By: David B. Larter WASHINGTON — The U.S. Navy awarded shipbuilder Huntington Ingalls a $165.5 million contract to procure long lead-time materials for the LPD-17 Flight II, according to a contract dated Aug. 2 and released Friday. The amphibious transport dock, designated LPD-30, is the first of the 13-ship LPD-17 Flight II class that will replace the current dock landing ships. The program, which was until April known as LX(R), is expected to be built exclusively at HII's yard in Pascagoula, Mississippi. “This is a significant milestone as we embark toward a new flight of LPDs,” Ingalls Shipbuilding President Brian Cuccias said in a statement. “The Flight II LPDs will be highly capable ships meeting the requirements and needs of our Navy-Marine Corps team. We look forward to delivering this series of affordable LPDs to our nation's fleet of amphibious ships.” The Navy is anticipating awarding a detailed design and construction contract either late in 2018 or early 2019. The Navy's cost goal for the program is $1.64 billion for the first ship and $1.4 billion for each subsequent ship, according to the Congressional Research Service. LPD-30 is going to come equipped with Raytheon's Enterprise Air Surveillance Radar, an upgrade over the AN/SPS-48 currently on the LPD-17 class. https://www.defensenews.com/breaking-news/2018/08/03/us-navy-awards-huge-contract-to-huntington-ingalls-for-its-newest-class-of-amphibious-vessels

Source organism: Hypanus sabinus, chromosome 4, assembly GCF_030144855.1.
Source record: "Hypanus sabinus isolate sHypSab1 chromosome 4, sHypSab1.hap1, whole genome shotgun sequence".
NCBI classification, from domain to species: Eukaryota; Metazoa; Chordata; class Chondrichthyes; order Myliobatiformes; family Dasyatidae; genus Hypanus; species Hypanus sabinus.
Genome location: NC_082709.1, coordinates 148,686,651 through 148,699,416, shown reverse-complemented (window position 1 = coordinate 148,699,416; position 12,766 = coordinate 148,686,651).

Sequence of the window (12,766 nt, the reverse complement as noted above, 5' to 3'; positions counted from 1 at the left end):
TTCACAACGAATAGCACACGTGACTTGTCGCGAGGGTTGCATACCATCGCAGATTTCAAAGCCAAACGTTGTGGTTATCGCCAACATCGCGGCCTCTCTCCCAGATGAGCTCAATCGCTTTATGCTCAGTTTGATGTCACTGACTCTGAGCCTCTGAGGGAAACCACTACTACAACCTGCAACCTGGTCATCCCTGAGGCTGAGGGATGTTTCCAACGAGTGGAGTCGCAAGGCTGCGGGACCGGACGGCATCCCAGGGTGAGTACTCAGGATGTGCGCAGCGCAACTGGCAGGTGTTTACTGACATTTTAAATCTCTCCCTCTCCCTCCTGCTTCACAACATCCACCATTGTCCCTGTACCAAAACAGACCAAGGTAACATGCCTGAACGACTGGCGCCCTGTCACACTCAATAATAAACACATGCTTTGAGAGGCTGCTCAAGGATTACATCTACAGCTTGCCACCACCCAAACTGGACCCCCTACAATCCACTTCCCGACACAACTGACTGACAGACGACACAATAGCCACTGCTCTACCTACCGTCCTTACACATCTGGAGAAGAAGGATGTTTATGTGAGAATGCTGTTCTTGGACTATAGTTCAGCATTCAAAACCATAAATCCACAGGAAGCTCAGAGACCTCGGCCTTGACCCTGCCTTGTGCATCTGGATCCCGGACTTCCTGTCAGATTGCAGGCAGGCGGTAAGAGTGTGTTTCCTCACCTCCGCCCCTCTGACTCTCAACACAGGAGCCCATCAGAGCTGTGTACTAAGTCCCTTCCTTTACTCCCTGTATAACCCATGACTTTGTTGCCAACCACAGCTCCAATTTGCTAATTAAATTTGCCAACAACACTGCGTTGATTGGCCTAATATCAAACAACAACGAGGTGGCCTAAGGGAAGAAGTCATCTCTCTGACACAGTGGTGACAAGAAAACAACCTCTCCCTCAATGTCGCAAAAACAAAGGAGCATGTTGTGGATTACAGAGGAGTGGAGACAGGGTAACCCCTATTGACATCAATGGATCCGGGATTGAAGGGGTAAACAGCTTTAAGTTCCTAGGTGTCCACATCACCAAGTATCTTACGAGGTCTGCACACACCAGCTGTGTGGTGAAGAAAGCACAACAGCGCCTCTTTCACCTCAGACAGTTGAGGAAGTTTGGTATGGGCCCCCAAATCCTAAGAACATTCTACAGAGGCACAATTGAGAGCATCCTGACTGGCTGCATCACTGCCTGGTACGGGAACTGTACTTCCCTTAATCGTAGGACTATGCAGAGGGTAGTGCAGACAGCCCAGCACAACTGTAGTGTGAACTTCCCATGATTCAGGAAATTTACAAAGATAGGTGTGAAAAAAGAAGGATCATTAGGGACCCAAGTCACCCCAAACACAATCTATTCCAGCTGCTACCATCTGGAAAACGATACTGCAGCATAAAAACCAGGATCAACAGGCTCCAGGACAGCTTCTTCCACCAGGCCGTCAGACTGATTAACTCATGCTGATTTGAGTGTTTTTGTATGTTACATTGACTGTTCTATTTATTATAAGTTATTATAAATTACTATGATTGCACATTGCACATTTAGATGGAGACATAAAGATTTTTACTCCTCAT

• Japan Could Pick And Choose Components From Tempest

    December 2, 2019 | International, Aerospace

    Japan Could Pick And Choose Components From Tempest